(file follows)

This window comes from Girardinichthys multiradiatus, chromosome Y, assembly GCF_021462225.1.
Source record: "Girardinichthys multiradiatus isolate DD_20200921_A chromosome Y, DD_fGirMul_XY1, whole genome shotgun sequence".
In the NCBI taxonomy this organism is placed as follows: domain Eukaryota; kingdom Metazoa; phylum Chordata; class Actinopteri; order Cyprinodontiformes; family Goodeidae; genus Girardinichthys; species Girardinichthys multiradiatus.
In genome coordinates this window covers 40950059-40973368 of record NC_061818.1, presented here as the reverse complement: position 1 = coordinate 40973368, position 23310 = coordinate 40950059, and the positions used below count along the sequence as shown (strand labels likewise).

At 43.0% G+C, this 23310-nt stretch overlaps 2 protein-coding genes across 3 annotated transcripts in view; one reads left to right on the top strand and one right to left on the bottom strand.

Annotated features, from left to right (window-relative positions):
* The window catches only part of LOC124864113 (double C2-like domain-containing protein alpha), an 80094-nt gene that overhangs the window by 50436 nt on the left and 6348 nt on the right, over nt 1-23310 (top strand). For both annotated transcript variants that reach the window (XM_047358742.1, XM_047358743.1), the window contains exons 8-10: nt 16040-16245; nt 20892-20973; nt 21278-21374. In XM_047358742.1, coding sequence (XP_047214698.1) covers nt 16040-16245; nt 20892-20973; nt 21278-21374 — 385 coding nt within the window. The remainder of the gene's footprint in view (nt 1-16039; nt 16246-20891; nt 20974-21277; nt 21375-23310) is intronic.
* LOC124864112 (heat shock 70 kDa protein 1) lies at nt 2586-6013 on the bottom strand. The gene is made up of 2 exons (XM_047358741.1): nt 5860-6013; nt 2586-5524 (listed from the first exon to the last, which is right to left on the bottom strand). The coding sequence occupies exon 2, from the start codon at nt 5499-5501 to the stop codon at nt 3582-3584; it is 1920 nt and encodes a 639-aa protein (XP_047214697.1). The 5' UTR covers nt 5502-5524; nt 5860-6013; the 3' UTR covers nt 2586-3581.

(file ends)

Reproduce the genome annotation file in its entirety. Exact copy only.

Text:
This window comes from Girardinichthys multiradiatus, chromosome Y, assembly GCF_021462225.1.
Source record: "Girardinichthys multiradiatus isolate DD_20200921_A chromosome Y, DD_fGirMul_XY1, whole genome shotgun sequence".
In the NCBI taxonomy this organism is placed as follows: domain Eukaryota; kingdom Metazoa; phylum Chordata; class Actinopteri; order Cyprinodontiformes; family Goodeidae; genus Girardinichthys; species Girardinichthys multiradiatus.
In genome coordinates this window covers 40950059-40973368 of record NC_061818.1, presented here as the reverse complement: position 1 = coordinate 40973368, position 23310 = coordinate 40950059, and the positions used below count along the sequence as shown (strand labels likewise).

At 43.0% G+C, this 23310-nt stretch overlaps 2 protein-coding genes across 3 annotated transcripts in view; one reads left to right on the top strand and one right to left on the bottom strand.

Annotated features, from left to right (window-relative positions):
* The window catches only part of LOC124864113 (double C2-like domain-containing protein alpha), an 80094-nt gene that overhangs the window by 50436 nt on the left and 6348 nt on the right, over nt 1-23310 (top strand). For both annotated transcript variants that reach the window (XM_047358742.1, XM_047358743.1), the window contains exons 8-10: nt 16040-16245; nt 20892-20973; nt 21278-21374. In XM_047358742.1, coding sequence (XP_047214698.1) covers nt 16040-16245; nt 20892-20973; nt 21278-21374 — 385 coding nt within the window. The remainder of the gene's footprint in view (nt 1-16039; nt 16246-20891; nt 20974-21277; nt 21375-23310) is intronic.
* LOC124864112 (heat shock 70 kDa protein 1) lies at nt 2586-6013 on the bottom strand. The gene is made up of 2 exons (XM_047358741.1): nt 5860-6013; nt 2586-5524 (listed from the first exon to the last, which is right to left on the bottom strand). The coding sequence occupies exon 2, from the start codon at nt 5499-5501 to the stop codon at nt 3582-3584; it is 1920 nt and encodes a 639-aa protein (XP_047214697.1). The 5' UTR covers nt 5502-5524; nt 5860-6013; the 3' UTR covers nt 2586-3581.